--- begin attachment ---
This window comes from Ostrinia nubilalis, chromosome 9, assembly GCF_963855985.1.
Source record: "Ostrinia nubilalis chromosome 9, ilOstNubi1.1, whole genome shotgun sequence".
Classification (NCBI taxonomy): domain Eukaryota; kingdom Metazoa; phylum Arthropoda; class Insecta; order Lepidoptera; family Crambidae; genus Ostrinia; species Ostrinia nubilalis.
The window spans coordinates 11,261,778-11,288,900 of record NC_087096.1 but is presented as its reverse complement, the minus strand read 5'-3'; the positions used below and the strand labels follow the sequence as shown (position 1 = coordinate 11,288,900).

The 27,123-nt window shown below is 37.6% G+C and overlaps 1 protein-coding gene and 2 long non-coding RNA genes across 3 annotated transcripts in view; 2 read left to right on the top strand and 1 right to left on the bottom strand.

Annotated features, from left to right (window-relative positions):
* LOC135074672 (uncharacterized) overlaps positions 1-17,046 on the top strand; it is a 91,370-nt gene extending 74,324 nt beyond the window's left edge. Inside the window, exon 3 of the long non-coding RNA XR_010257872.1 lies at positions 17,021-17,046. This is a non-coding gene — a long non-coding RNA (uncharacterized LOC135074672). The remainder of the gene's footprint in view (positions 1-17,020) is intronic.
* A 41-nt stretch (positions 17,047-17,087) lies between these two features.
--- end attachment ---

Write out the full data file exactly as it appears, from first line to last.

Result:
This window comes from Ostrinia nubilalis, chromosome 9, assembly GCF_963855985.1.
Source record: "Ostrinia nubilalis chromosome 9, ilOstNubi1.1, whole genome shotgun sequence".
Classification (NCBI taxonomy): domain Eukaryota; kingdom Metazoa; phylum Arthropoda; class Insecta; order Lepidoptera; family Crambidae; genus Ostrinia; species Ostrinia nubilalis.
The window spans coordinates 11,261,778-11,288,900 of record NC_087096.1 but is presented as its reverse complement, the minus strand read 5'-3'; the positions used below and the strand labels follow the sequence as shown (position 1 = coordinate 11,288,900).

The 27,123-nt window shown below is 37.6% G+C and overlaps 1 protein-coding gene and 2 long non-coding RNA genes across 3 annotated transcripts in view; 2 read left to right on the top strand and 1 right to left on the bottom strand.

Annotated features, from left to right (window-relative positions):
* LOC135074672 (uncharacterized) overlaps positions 1-17,046 on the top strand; it is a 91,370-nt gene extending 74,324 nt beyond the window's left edge. Inside the window, exon 3 of the long non-coding RNA XR_010257872.1 lies at positions 17,021-17,046. This is a non-coding gene — a long non-coding RNA (uncharacterized LOC135074672). The remainder of the gene's footprint in view (positions 1-17,020) is intronic.
* A 41-nt stretch (positions 17,047-17,087) lies between these two features.